Brand Names Mean Less Today Term Paper

Pages: 4 (1511 words)  ·  Bibliography Sources: ≈ 2  ·  File: .docx  ·  Topic: Business - Advertising

¶ … brand names mean less today than they did years ago, how should companies react? If you were running the marketing department of a company, how would you reach out to customers, who aren't as committed to brand names? On a personal note, how important are brand names to you? Has that changed over time? (ie, think about your mentality in middle school, high school, and now...and what it might be like 10 years from now...). Explain the importance (or lack thereof) of "branding."

Branding continues to become more and more transparent over time, partially driven by the lack of credibility that marketers have as a result of claims being proven false or over-inflated, and in large part due to the Internet becoming a clearinghouse of the voice of customers weighing in with their true thoughts. Branding must more than ever be trusted and be seen as contributing to the consumers' image they are attempting to portray as well. Branding still has an aspirational component to it, yet that aspiration is tempered with realistic assessment of the truth and credibility of brands. Now more than ever branding must connote, earn, and keep trust.

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The impact of the Internet, and now specifically blogs, are revolutionizing how many people view companies and their products. The value of brands is being increasingly influenced by the many forms of consumer-generated media that is growing rapidly on the Internet including blogs, Wikis, and even discussion forums. Customers of both consumer and business goods place much more of a value on credibility and trust than promises of performance. As a result, brands and the professionals that manage them have had to get away from being all things to all people in their statements of value and focus more squarely on what is the most critical to customers.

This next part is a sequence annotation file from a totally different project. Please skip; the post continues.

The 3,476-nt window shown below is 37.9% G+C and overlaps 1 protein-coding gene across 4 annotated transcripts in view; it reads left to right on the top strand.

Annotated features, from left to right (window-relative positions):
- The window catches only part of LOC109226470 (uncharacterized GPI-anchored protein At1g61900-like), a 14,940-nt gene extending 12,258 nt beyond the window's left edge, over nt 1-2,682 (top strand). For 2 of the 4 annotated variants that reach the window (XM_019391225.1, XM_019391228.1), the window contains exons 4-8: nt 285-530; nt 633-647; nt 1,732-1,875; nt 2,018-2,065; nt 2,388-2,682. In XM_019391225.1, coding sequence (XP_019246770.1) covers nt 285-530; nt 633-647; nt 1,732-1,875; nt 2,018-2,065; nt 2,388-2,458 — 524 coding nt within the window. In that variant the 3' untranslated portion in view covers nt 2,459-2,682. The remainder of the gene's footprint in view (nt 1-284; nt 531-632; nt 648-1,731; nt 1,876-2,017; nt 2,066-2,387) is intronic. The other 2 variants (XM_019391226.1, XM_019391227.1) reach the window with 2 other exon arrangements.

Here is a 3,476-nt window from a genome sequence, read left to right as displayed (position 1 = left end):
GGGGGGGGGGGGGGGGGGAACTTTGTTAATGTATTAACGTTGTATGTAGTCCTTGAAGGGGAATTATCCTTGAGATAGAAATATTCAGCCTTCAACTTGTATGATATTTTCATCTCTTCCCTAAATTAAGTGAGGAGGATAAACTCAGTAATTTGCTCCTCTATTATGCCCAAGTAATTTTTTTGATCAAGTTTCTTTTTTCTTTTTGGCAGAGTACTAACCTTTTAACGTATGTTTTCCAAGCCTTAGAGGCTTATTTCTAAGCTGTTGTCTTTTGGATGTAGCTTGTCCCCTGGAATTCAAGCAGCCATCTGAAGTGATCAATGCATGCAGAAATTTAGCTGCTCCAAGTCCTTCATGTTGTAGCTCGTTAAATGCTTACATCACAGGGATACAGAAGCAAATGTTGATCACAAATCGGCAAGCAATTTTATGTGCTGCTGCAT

Term Paper on Brand Names Mean Less Today Than They Assignment

Before the widespread adoption of the Internet and the pervasive influence of consumer-generated media took hold, brands could project an image that in reality sometimes connected with the truth of their company, and sometimes not. Yet today customers from both the consumer-to-consumer and business-to-consumer market arenas are in search of the truth, and further, want to find a trusted advisor specifically to provide honest advice. The role of the unique value proposition in defining and maintaining greater brands is defined by Columbus (2006) as needing to have a resonating focus over merely listing all features and benefits. The value of brands as it relates to the unique value propositions has also significantly changed. As these statements of value would attempt to be all things to all people, today unique value propositions that are the most effective focus only on one or two discernable points of differentiation.